FIG. 2 is a flowchart diagram summarizing one example approach.
A disclosed example embodiment of this invention provides for scheduling transmissions in a first direction between a hub base station and a subscriber station such as customer premises equipment using one scheduler associated with the hub base station. Communications in a second, opposite direction between the hub base station and the subscriber station is scheduled by another scheduler associated with the subscriber station. Using two different schedulers for the two different directions of communication reduces communication delays, at least in part, because it eliminates any requirement for handshaking between the subscriber station and the hub base station as was used in arrangements where the hub base station scheduler was responsible for scheduling all communications in both directions.
The example embodiment represents a significant departure from previous communication arrangements such as those used for WiMax communications, for example, where a hub base station scheduler was responsible for scheduling all communications in both directions between the hub base station and remotely located subscriber stations or customer premises equipment. This example utilizes one scheduler for controlling communications in one direction while utilizing another scheduler for controlling communications in a second, opposite direction.
FIG. 1 schematically illustrates selected portions of one example wireless communication system 20. A hub base station transceiver system (BTS) 22 includes known radio tower equipment for communicating over an air interface using wirelessly transmitted signals in a generally known manner. In the illustrated example, the hub BTS 22 is useful for WiMax communications.
A plurality of subscriber stations are within a communication range of the hub BTS 22. The illustration includes example subscriber stations 24 and 26. In this example, the subscriber stations 24 and 26 comprise customer premises equipment devices (CPEs) that are useful with WiMax communications. The CPEs 24 and 26 are located remotely from each other and the hub BTS 22.
The hub BTS 22 includes a controller portion 30 that controls communications between the hub BTS 22 and a communication network 32 in a known manner. The BTS controller 30 also includes a scheduler that uses a known scheduling algorithm in one example.
The scheduler of the BTS controller 30 in this example schedules all communications in a first direction between the hub BTS 22 and any of the CPEs with which the hub BTS 22 communicates.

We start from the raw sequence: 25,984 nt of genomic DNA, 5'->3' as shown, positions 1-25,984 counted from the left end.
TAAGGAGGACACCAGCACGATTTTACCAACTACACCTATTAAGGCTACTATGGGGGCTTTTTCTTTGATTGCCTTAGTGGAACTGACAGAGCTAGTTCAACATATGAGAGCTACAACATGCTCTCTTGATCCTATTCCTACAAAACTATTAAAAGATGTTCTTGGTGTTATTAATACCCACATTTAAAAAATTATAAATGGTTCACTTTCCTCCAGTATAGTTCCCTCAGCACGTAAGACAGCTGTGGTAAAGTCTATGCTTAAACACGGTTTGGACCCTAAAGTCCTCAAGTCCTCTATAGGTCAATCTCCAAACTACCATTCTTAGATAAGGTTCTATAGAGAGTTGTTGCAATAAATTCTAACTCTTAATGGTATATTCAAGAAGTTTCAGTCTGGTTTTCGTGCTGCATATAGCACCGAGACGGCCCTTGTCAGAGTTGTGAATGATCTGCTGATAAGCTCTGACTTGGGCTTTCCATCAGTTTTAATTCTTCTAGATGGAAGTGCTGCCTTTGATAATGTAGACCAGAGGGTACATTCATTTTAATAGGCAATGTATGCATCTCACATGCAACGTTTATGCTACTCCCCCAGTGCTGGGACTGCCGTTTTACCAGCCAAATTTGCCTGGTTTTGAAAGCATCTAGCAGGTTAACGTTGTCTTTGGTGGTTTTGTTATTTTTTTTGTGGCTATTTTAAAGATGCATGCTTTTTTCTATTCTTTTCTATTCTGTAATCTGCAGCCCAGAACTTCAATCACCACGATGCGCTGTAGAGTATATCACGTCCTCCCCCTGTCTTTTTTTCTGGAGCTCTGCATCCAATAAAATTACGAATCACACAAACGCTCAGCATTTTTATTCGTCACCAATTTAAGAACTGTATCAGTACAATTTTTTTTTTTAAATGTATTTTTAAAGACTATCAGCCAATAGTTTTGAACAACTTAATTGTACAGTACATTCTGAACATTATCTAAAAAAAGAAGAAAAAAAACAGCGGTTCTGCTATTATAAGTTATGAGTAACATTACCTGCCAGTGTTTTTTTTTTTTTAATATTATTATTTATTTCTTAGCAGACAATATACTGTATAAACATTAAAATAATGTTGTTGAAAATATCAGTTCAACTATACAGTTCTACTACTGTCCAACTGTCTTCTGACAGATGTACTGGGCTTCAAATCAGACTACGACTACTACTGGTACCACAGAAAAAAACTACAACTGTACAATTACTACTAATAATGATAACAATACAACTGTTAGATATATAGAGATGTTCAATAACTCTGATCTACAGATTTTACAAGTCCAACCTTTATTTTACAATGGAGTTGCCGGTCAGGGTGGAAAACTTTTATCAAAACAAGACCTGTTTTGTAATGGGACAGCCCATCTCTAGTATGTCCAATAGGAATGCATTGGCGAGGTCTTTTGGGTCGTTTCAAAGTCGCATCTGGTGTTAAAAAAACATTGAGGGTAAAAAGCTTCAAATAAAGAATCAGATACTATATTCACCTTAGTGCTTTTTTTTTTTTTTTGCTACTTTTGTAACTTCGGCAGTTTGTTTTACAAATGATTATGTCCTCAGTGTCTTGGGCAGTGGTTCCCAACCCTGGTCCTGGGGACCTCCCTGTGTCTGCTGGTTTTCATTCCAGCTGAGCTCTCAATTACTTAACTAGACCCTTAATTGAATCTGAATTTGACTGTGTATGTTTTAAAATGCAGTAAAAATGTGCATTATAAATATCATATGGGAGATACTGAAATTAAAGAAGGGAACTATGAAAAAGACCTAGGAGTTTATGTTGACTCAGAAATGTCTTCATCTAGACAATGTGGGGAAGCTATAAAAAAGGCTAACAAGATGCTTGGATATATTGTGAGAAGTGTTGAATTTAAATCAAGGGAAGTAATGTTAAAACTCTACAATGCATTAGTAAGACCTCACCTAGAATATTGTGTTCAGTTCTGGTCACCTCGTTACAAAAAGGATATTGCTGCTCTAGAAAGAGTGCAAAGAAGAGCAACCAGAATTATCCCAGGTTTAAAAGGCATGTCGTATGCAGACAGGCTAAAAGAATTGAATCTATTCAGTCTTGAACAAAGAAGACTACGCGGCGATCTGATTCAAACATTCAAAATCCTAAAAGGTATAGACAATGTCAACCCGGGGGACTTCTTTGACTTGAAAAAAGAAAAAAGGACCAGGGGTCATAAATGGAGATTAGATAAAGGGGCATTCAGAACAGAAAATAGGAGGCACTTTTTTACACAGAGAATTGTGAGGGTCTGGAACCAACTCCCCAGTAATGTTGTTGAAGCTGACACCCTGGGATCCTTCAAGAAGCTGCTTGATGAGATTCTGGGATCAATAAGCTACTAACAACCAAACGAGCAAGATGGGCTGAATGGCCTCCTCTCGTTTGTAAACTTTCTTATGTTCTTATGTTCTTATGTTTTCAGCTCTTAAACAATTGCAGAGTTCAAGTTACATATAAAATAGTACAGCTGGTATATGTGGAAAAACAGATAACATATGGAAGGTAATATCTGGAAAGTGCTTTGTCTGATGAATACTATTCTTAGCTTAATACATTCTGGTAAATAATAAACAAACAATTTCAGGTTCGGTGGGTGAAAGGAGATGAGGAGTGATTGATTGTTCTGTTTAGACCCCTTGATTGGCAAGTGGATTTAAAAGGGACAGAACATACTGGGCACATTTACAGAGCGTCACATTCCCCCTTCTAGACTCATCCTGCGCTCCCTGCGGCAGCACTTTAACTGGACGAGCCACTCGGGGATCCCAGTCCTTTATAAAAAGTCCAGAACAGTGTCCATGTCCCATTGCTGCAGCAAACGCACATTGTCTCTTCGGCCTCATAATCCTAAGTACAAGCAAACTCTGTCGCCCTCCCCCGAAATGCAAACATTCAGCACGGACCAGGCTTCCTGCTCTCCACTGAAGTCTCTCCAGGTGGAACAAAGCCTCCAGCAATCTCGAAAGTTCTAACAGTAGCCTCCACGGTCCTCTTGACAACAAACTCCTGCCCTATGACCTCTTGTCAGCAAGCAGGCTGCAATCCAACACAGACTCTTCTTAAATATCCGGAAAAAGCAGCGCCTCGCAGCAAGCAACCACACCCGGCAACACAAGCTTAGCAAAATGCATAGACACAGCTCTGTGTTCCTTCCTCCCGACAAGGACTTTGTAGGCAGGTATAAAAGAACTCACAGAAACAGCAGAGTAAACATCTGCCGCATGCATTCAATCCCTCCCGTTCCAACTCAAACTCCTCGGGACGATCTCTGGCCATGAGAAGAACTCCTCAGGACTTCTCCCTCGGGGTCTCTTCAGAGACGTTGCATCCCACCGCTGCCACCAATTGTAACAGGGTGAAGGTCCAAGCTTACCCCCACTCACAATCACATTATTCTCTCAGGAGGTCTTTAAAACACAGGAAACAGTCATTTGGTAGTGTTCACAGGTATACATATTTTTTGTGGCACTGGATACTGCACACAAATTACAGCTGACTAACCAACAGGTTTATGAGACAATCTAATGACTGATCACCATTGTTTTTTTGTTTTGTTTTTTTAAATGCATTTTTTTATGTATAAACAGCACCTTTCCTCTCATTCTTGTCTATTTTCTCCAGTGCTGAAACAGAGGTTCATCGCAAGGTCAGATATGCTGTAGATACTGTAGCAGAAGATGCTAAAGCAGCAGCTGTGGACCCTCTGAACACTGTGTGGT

Each CPE in the illustrated example has its own scheduler portion associated with the CPE. In this example, the CPE 24 has an associated base station portion 34 that includes a base station scheduler that uses a known scheduling algorithm. The CPE 26 has an associated base station 36 that includes its own scheduler. In the illustrated example, the base station portion 34 of the CPE 24 is integrated with the CPE components as schematically shown. In the case of the CPE 26, the base station 36 comprises separate components that are appropriately linked with the CPE 26 and located within close proximity to or the vicinity of the CPE 26. Given this description, those skilled in the art will realize how to arrange components to meet the needs of their particular situation.
The schedulers at each of the CPEs schedule all communications in a second direction that is opposite from the first direction between the hub BTS 22 and the corresponding CPE. For example, the scheduler associated with the base station 34 at the CPE 24 schedules all communications in the second direction between the hub BTS 22 and the CPE 24. Similarly, the scheduler associated with the base station 36 of the CPE 26 schedules all communications in the second direction between the hub BTS 22 and the CPE 26.
In the illustrated example, the hub BTS 22 includes subscriber station capabilities in a subscriber station module 40 that is configured to receive communications transmitted by the base stations associated with the CPEs. In this example, the communications from the CPEs 24 and 26 to the hub BTS 22 may be regarded as uplink communications between the CPEs and the hub BTS 22. Because a base station is used for such communications in this example, communications from the base stations 34 or 36 to the hub BTS 22 and more particularly, the subscriber station module 40 can also be considered “downlink” communications because they technically are occurring between a base station and a subscriber station module.